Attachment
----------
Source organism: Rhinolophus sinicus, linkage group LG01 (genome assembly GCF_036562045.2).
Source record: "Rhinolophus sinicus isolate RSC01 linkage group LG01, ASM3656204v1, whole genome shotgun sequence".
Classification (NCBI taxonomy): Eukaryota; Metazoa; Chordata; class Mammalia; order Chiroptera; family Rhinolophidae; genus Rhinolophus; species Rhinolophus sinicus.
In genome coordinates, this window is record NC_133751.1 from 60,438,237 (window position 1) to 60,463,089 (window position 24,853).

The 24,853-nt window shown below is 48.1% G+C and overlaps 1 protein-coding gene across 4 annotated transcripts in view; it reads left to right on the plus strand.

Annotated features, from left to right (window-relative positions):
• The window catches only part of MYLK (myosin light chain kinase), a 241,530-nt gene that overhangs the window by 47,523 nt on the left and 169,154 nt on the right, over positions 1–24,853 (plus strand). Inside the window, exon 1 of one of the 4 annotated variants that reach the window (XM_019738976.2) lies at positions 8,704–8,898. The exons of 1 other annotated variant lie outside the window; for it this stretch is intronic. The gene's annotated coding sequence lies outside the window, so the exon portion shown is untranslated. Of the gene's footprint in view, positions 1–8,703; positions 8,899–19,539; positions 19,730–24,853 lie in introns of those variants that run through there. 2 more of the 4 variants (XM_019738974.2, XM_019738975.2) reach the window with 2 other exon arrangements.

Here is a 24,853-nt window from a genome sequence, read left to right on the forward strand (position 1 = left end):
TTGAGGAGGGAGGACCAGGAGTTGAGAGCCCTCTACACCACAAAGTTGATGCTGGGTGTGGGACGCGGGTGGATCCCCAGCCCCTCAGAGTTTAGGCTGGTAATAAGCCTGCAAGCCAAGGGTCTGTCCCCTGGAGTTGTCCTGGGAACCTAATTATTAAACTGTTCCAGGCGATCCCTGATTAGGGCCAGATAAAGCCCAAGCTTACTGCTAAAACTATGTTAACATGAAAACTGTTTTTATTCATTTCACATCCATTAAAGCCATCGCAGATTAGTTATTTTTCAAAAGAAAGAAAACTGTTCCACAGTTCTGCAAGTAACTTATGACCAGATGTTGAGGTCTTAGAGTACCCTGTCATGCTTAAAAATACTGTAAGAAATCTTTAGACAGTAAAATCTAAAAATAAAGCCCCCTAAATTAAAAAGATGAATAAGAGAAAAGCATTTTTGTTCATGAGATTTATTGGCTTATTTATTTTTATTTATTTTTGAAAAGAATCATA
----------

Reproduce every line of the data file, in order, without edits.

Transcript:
Source organism: Rhinolophus sinicus, linkage group LG01 (genome assembly GCF_036562045.2).
Source record: "Rhinolophus sinicus isolate RSC01 linkage group LG01, ASM3656204v1, whole genome shotgun sequence".
Classification (NCBI taxonomy): Eukaryota; Metazoa; Chordata; class Mammalia; order Chiroptera; family Rhinolophidae; genus Rhinolophus; species Rhinolophus sinicus.
In genome coordinates, this window is record NC_133751.1 from 60,438,237 (window position 1) to 60,463,089 (window position 24,853).

The 24,853-nt window shown below is 48.1% G+C and overlaps 1 protein-coding gene across 4 annotated transcripts in view; it reads left to right on the plus strand.

Annotated features, from left to right (window-relative positions):
• The window catches only part of MYLK (myosin light chain kinase), a 241,530-nt gene that overhangs the window by 47,523 nt on the left and 169,154 nt on the right, over positions 1–24,853 (plus strand). Inside the window, exon 1 of one of the 4 annotated variants that reach the window (XM_019738976.2) lies at positions 8,704–8,898. The exons of 1 other annotated variant lie outside the window; for it this stretch is intronic. The gene's annotated coding sequence lies outside the window, so the exon portion shown is untranslated. Of the gene's footprint in view, positions 1–8,703; positions 8,899–19,539; positions 19,730–24,853 lie in introns of those variants that run through there. 2 more of the 4 variants (XM_019738974.2, XM_019738975.2) reach the window with 2 other exon arrangements.

Here is a 24,853-nt window from a genome sequence, read left to right on the forward strand (position 1 = left end):
TTGAGGAGGGAGGACCAGGAGTTGAGAGCCCTCTACACCACAAAGTTGATGCTGGGTGTGGGACGCGGGTGGATCCCCAGCCCCTCAGAGTTTAGGCTGGTAATAAGCCTGCAAGCCAAGGGTCTGTCCCCTGGAGTTGTCCTGGGAACCTAATTATTAAACTGTTCCAGGCGATCCCTGATTAGGGCCAGATAAAGCCCAAGCTTACTGCTAAAACTATGTTAACATGAAAACTGTTTTTATTCATTTCACATCCATTAAAGCCATCGCAGATTAGTTATTTTTCAAAAGAAAGAAAACTGTTCCACAGTTCTGCAAGTAACTTATGACCAGATGTTGAGGTCTTAGAGTACCCTGTCATGCTTAAAAATACTGTAAGAAATCTTTAGACAGTAAAATCTAAAAATAAAGCCCCCTAAATTAAAAAGATGAATAAGAGAAAAGCATTTTTGTTCATGAGATTTATTGGCTTATTTATTTTTATTTATTTTTGAAAAGAATCATA